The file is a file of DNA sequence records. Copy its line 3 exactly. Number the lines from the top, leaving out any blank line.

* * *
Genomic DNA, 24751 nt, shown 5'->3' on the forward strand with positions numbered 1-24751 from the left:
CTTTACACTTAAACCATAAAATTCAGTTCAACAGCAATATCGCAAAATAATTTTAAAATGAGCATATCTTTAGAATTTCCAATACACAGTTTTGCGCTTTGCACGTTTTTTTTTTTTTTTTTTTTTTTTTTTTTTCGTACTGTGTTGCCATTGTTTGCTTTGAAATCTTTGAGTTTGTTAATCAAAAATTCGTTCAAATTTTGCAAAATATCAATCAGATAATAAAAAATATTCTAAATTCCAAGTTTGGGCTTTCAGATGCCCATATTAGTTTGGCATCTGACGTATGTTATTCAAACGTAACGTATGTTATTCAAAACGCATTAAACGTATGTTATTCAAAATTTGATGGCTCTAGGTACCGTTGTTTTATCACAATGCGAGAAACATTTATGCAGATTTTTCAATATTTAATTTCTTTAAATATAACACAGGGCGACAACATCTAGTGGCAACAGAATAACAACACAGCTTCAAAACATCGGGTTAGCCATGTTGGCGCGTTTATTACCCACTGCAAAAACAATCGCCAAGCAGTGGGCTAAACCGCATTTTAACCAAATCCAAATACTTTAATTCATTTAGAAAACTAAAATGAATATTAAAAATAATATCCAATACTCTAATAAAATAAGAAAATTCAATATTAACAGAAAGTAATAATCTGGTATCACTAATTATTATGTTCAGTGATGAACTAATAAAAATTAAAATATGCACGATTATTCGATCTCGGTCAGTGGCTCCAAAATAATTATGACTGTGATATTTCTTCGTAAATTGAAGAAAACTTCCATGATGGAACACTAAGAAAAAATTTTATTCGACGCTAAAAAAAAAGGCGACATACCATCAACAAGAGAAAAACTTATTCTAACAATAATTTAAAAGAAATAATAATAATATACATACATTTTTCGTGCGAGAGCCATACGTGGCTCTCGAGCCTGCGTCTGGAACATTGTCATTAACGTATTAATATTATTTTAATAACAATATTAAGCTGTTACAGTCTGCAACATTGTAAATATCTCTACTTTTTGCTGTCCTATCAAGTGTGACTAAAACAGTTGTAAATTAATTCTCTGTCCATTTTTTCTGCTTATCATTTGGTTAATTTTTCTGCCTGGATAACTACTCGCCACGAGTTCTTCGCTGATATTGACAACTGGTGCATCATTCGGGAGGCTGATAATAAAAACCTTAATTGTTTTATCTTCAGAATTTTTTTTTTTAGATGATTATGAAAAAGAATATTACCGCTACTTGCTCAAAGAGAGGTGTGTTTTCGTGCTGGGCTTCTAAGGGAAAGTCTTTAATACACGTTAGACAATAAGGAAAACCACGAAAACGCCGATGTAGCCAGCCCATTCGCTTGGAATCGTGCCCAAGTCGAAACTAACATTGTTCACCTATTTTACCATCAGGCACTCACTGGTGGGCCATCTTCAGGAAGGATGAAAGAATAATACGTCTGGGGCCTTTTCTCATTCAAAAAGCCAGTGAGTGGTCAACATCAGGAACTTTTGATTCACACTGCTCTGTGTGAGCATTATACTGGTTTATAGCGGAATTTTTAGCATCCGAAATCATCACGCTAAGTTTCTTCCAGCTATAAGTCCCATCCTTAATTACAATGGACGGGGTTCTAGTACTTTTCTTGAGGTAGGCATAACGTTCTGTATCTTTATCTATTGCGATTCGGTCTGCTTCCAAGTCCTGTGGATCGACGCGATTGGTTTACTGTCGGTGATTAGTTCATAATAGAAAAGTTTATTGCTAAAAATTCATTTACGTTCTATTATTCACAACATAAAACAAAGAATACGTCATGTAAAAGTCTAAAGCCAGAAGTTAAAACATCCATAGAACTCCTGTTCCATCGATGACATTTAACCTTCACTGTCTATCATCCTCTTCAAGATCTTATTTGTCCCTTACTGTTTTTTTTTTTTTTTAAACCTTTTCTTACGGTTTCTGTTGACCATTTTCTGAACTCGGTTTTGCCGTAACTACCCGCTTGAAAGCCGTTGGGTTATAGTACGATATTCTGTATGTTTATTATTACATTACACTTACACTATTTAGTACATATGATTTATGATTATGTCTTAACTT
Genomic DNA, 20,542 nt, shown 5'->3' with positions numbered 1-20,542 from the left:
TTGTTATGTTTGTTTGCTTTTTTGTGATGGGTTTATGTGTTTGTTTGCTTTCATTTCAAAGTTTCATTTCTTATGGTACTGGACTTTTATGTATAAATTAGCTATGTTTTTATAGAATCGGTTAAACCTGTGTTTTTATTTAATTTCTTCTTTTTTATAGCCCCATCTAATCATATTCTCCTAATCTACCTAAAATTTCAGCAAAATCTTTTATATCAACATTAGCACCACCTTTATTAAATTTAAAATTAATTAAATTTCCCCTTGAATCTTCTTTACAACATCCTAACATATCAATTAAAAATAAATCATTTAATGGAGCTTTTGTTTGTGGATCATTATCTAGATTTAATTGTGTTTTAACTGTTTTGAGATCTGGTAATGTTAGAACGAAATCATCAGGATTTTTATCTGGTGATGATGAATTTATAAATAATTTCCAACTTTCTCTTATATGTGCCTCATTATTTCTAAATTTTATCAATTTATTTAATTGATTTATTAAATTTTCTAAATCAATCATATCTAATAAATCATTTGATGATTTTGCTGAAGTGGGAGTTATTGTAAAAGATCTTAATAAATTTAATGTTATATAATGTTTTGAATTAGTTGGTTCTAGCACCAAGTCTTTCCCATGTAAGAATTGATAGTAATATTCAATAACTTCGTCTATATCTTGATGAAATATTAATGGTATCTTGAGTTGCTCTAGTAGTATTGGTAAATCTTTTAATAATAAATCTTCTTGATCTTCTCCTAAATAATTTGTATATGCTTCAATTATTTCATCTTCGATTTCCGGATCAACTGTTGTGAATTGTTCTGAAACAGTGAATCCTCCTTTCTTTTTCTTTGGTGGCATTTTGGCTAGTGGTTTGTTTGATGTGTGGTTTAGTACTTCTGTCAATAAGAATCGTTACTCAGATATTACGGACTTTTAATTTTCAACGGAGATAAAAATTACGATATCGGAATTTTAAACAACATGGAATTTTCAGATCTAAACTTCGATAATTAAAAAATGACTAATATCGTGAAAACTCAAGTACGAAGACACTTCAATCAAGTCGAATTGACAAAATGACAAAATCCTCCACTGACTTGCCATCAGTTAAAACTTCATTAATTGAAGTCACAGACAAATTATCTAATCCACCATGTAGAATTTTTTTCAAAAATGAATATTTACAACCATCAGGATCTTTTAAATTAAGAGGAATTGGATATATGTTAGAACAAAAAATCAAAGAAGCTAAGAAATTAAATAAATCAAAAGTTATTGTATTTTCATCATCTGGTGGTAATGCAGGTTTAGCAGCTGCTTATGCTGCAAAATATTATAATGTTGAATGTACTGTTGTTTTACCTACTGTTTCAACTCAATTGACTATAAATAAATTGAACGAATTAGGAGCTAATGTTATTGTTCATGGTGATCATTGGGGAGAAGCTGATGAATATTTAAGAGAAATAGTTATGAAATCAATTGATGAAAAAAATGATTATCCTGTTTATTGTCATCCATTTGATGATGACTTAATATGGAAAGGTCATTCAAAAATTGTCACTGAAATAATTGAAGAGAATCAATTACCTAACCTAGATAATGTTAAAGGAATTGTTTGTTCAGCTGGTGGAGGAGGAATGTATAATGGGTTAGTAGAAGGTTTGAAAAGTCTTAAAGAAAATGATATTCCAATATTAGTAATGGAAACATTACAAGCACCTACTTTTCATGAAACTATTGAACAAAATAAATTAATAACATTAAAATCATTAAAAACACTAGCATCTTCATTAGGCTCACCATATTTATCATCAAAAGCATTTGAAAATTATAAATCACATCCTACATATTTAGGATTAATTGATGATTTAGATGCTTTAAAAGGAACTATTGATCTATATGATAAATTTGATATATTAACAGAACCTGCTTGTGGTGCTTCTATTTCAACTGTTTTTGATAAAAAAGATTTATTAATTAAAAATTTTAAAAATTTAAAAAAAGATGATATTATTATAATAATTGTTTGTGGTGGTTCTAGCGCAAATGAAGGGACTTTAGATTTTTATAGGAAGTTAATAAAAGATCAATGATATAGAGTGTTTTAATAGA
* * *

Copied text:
Genomic DNA, 20,542 nt, shown 5'->3' with positions numbered 1-20,542 from the left: